Solutions II: Toward Sustainability

  1. Level playing field in Schools: Longer-term solutions tackle the root causes of the problem. Ideally, reservations should begin in schools since if schools provided level-playing platforms to the students from the rich and impoverished facilities in terms of quality-education and attendance, there may not be the need for reservations in the institutions of higher studies. Government schools suffer from absentee-teachers, absentee-students, and even absentee-infrastructure. It is unfair to expect the children of the SC, ST, and OBC, most of whom who are products of these schools, to compete with private school students for higher education seats.
  2. Fundamental Right to Quality School Education: Every child in India, irrespective of his caste and community background, must have the fundamental right to quality school education. Those from the SC, ST and OBC backgrounds need special treatments in the schools. They must be given weighted averages that give them some advantages. They need direction, scholarship, and better infrastructure. This can be done by having a common school system or having reservations in specially created schools such Navodaya Vidyalayas (our former Prime Minister Shri Rajiv Gandhi's brainchild for nurturing talented children from the rural spectrum).


  1. Reservations on economic or social criteria? It is often argued that reservations, if unavoidable, should be based on economic criteria rather than on the social criteria. Ideally, it is the economic criteria that should determine the need for reservations, however, in India the possibility of corruption damages the assessment of reservations based on this criteria. Those wanting to avail of reservations would circumvent laws to produce low-income certificates or hide their actual incomes for taxation purposes. Social backwardness, therefore, should continue to determine the eligibility for reservations. Of course, one may point out very rich and affluent parents among the SC/ST and OBC groups whose children enjoy the fruits of reservations. Likewise, one may find poor parents of students in the general category who suffer because of this system of reservations. However, as has been shown above, if one sees this problem in the overall context of the aforementioned communities, the percentage of such instances is negligible.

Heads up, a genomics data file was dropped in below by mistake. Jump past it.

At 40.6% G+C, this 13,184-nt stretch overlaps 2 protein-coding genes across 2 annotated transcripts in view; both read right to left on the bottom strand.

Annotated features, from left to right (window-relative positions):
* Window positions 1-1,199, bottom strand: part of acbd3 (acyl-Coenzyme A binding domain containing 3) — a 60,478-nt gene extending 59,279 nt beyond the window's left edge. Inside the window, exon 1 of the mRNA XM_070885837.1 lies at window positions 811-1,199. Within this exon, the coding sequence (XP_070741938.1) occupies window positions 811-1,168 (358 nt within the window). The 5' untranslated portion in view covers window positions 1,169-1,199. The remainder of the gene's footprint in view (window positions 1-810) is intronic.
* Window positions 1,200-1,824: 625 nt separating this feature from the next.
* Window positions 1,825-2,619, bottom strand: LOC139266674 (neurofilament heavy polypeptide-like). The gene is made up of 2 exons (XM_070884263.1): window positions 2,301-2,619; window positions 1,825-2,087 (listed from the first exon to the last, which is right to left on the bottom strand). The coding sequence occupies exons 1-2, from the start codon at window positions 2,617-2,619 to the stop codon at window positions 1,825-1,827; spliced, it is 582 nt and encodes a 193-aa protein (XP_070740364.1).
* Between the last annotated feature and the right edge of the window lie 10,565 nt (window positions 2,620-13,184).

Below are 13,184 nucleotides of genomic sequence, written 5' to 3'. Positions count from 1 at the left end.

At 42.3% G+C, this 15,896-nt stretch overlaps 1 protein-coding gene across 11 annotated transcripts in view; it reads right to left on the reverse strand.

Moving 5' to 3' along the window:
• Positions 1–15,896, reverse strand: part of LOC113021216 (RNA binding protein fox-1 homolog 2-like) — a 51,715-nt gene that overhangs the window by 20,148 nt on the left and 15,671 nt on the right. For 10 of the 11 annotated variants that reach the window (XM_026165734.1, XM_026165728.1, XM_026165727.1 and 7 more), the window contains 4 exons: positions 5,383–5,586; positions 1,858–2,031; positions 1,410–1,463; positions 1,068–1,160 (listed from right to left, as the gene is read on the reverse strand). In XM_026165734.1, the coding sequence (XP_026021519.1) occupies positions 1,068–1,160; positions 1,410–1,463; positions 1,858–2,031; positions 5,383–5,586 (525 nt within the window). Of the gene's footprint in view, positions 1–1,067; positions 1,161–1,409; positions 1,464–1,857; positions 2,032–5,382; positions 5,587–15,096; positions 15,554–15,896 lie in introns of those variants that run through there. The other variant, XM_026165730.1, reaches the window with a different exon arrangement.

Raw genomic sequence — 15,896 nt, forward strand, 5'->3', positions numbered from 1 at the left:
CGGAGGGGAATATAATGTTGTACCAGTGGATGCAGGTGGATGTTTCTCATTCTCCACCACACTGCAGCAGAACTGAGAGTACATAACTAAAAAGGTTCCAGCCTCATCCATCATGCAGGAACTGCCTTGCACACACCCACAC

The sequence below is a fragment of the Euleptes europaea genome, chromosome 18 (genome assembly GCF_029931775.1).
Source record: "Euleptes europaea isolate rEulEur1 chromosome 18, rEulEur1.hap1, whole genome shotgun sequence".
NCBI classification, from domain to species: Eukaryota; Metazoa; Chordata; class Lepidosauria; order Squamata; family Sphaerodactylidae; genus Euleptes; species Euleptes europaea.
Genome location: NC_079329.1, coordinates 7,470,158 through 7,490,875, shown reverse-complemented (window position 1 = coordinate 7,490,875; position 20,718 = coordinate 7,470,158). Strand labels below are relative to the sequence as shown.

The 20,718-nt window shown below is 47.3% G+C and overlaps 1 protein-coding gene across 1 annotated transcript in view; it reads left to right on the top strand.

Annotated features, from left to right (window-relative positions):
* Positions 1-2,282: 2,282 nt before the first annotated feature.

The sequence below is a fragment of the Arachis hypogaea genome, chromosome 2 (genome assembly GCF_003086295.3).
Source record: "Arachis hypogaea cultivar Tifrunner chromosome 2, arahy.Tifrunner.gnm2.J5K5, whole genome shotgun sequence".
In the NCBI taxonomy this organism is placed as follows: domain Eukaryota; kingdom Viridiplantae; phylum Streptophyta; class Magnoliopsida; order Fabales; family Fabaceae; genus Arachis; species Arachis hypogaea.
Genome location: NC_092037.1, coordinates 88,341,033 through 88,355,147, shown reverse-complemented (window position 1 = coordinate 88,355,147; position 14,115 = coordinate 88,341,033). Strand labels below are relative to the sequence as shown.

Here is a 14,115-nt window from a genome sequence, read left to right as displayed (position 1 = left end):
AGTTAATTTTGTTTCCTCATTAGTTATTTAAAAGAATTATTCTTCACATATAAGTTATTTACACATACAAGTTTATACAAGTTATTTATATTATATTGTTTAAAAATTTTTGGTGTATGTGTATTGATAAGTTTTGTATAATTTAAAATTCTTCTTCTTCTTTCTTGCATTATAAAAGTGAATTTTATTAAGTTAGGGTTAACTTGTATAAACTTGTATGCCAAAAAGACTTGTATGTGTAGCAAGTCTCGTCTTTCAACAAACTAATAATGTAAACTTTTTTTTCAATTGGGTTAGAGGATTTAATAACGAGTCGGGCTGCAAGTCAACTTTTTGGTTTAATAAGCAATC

2. Do Reservations compromise on excellence? NO, Reservations can coexist with excellence; they are complementary to each other. Reservations should be welcome, as long as they are not seen as an end in themselves but a means towards social justice and economic empowerment for all. The need of the hour is a win-win strategy that can herald the beginning of a revolution in the education sector if India is to emerge as a superpower in the knowledge sector. When we talk about Excellence what do we actually mean- if we talk about the whole nation and its youth, then those who have not got the good education also have to be included in the percentage. Excellence is the individual. As long as we increase the total no of available seats and carry the entire nation with us, we will be called an excellent nation. Not just for a few elite studying in great schools but the masses are given equal opportunity right from childhood.

Way Forward

.    Allow a major private sector initiative to increase tenfold no of available seats. Give Sovereign guarantee for students to get loans without collateral. Control quality not by license but through mandatory yearly quality assessment. - Vinay Rai